Massachusetts Attorney General Maura T. Healey ’92, alongside attorneys general from 14 other states and the District of Columbia, filed a brief in a federal appeals court Thursday in support of Harvard University’s race-conscious admissions process.
Harvard submitted a brief in a federal appeals court Thursday reiterating its arguments that Harvard College does not discriminate against Asian American applicants, marking the latest development in years of litigation over affirmative action in the College’s admissions process.
Experts say Students for Fair Admissions' case against Harvard will likely continue for the foreseeable future after the organization submitted its appellate brief.
The DOJ asked a federal appeals court to overturn the October 2019 ruling which found Harvard does not discriminate against Asian Americans in admissions.
Anti-affirmative action group Students for Fair Admissions filed its opening appellate brief in federal court Tuesday as part of a longstanding lawsuit pending against Harvard over allegations that the College discriminates against Asian Americans in its admissions process.
Anti-affirmative action advocacy group Students for Fair Admissions sent a letter to the First Circuit Court of Appeals Tuesday asking for the release of a briefing schedule in the appeal of its ongoing lawsuit against Harvard.
A federal judge ruled in October that Harvard’s race-conscious admissions policies do not illegally discriminate against Asian American applicants — a decision coming nearly one year after a three-week trial brought national scrutiny to affirmative action policies at Harvard and its peer universities across the country.
Harvard College’s Admissions Office is “moving ahead” with the suggestions that Judge Allison D. Burroughs included in her ruling on Students for Fair Admissions v. Harvard, according to Dean of Admissions and Financial Aid William R. Fitzsimmons ’67.
On Tuesday, October 1, 2019, Federal Judge Allison D. Burroughs ruled that Harvard's admissions practices are legal. The decision brought an end to the first stage of the lawsuit between anti-affirmative action advocacy group Students for Fair Admissions and the college
Forty-three percent of white admits to Harvard College are athletes, legacies, children of faculty, or members of a hand selected list curated by top administrators, according to working papers by Students for Fair Admissions-hired expert witness Peter S. Arcidiacono.
Dean of the College Rakesh Khurana said in a Friday interview he agrees with the verdict in the Harvard admissions lawsuit asserting that the College’s admissions processes are not perfect.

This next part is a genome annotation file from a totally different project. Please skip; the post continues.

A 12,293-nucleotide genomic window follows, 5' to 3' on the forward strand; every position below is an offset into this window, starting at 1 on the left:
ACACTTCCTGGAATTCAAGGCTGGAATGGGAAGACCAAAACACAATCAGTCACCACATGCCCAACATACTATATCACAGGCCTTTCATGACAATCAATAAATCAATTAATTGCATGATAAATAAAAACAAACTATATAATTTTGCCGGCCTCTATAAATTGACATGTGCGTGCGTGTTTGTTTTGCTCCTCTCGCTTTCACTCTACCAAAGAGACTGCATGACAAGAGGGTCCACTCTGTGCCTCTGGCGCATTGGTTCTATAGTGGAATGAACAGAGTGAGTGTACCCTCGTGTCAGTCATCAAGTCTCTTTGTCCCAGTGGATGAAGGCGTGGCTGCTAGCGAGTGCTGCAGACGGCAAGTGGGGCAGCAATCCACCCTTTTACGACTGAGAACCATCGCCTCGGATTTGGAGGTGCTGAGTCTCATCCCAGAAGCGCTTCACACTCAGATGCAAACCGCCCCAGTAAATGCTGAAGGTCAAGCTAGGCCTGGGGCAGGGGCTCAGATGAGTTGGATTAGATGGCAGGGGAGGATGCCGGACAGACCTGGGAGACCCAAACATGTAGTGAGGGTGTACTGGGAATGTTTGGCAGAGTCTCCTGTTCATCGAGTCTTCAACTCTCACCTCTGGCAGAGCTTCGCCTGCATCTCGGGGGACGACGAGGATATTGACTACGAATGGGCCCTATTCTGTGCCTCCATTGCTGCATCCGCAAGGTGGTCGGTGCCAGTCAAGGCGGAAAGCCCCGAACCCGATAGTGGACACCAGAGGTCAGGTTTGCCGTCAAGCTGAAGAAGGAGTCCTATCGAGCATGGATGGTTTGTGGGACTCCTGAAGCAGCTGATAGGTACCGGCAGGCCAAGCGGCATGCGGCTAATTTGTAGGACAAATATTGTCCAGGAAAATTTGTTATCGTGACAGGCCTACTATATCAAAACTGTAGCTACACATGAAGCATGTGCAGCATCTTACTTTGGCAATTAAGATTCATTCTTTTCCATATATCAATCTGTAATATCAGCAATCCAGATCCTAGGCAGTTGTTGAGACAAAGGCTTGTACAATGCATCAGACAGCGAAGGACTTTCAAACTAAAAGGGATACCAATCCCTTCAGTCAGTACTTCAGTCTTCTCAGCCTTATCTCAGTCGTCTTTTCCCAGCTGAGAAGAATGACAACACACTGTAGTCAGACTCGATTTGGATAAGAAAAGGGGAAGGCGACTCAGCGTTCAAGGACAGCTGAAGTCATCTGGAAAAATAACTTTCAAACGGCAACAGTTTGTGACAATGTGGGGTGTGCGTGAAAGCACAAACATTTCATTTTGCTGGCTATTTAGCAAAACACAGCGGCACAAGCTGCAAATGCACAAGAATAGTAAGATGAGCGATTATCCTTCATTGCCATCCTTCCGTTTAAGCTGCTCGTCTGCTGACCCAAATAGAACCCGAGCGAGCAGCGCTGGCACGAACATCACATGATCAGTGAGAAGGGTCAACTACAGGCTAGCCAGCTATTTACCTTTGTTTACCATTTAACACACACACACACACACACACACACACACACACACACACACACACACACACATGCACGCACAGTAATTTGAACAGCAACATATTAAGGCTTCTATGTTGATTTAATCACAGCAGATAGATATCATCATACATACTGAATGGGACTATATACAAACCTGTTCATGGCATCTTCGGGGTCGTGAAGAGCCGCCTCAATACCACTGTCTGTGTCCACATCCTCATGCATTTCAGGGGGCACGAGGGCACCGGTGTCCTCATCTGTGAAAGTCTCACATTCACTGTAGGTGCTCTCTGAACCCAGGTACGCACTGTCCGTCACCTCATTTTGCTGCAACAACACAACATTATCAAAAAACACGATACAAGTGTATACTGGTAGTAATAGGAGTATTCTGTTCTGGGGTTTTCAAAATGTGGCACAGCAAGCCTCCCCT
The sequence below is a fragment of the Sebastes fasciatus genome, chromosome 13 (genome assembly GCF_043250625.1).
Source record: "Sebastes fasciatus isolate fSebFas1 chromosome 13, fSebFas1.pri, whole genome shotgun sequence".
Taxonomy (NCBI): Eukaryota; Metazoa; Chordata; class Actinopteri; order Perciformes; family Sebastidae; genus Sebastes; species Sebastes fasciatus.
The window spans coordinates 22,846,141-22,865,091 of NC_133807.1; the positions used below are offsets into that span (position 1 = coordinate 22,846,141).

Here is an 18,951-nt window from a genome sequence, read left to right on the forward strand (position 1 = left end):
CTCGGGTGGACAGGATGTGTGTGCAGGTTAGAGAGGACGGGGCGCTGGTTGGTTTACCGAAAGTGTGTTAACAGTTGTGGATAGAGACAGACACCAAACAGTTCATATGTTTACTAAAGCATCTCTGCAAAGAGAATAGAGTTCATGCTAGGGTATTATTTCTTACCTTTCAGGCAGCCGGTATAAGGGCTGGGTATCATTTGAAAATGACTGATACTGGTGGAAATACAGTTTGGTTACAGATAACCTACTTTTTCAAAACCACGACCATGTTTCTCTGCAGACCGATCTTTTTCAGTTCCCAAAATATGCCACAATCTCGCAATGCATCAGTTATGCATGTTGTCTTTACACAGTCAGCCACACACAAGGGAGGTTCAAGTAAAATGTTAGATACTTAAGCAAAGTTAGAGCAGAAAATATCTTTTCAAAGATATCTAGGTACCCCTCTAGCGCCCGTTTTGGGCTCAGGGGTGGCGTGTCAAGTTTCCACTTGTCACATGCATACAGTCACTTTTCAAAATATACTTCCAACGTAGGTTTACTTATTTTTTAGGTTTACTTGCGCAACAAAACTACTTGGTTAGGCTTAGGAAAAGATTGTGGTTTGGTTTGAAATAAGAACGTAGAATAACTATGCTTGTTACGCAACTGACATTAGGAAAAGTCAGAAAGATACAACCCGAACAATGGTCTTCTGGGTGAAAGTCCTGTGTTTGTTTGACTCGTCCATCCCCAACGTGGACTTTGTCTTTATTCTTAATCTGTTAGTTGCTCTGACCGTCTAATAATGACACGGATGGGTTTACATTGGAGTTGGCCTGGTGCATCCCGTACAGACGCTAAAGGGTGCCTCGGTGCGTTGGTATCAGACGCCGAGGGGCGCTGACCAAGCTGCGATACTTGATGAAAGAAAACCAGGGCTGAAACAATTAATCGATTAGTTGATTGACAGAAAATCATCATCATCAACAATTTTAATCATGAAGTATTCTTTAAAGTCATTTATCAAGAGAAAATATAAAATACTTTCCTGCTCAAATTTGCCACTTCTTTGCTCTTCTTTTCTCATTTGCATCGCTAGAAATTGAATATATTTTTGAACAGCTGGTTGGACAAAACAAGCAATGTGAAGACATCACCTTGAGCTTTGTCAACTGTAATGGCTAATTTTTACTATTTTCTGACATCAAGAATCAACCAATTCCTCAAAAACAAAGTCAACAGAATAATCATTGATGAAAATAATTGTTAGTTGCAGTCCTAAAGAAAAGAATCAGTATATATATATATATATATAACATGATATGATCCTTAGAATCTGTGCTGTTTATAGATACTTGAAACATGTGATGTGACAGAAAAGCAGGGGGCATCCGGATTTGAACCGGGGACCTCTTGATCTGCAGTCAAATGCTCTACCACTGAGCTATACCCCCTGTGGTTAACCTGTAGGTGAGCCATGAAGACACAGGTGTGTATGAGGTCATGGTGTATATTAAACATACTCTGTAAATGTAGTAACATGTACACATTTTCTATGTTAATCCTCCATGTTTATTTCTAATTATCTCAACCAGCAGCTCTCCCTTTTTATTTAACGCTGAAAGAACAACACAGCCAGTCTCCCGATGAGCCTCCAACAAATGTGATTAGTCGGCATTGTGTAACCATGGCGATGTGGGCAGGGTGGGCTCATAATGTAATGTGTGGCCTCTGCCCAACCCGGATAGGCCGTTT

Following SFFA Attorney’s Comments at Event, Harvard Law Students Debate Discrimination Against Asian Americans
Students engaged in debate over comments about discrimination against Asian American students during a Harvard Law School event. At the event, some students laughed and shouted their agreement after lead Students for Fair Admissions lawyer Adam K. Mortara made a quip about personality ratings differences.
University President Lawrence S. Bacow said in an interview on Monday that he is confident an appeals court will uphold a federal judge’s recent ruling that Harvard does not discriminate against Asian American applicants in its College admissions policies.
Students for Fair Admissions filed a notice of appeal to the United States First Circuit Court of Appeals Friday afternoon in its longtime suit against Harvard alleging that the College’s admissions process unlawfully discriminates against Asian American applicants.
Burroughs’s opinion contains fact-finding and legal arguments that will feature prominently in any appeals process — and could serve as a guide for future affirmative action cases. The Crimson analyzes the opinion’s key findings and conclusions.
Federal Judge Rules Harvard's Admissions Policies Do Not Discriminate Against Asian American Applicants
The ruling brings an end to this stage of the lawsuit filed against the University by anti-affirmative action group Students for Fair Admissions in 2014. SFFA alleged that the College's admissions policies discriminate against Asian American applicants by holding them to higher standards.
“It is a victory for the diversity … that, I think, contributes significantly to our excellence,” Faculty of Arts and Sciences Dean Gay said at a faculty meeting, to thunderous applause. “If it was a cloudy day to start, hopefully it's ending with a few more bits of sun.”
Edward Blum, president of plaintiff Students for Fair Admissions, vowed to appeal the decision in his statement following Judge Allison D. Burroughs’s ruling, a move experts say is likely to tangle the case years of further litigation.
Harvard is not the only university currently facing a challenge to its admissions policies. The plaintiff in Harvard’s case — anti-affirmative action group Students for Fair Admissions — is also the plaintiff in a pending lawsuit against the University of North Carolina at Chapel Hill.
Judge Allison D. Burroughs hasn’t released her verdict yet. Her decision — almost certain to be appealed regardless of the outcome — could prove pivotal in an ongoing legal battle that could shape the future of affirmative action at private colleges and universities nationwide.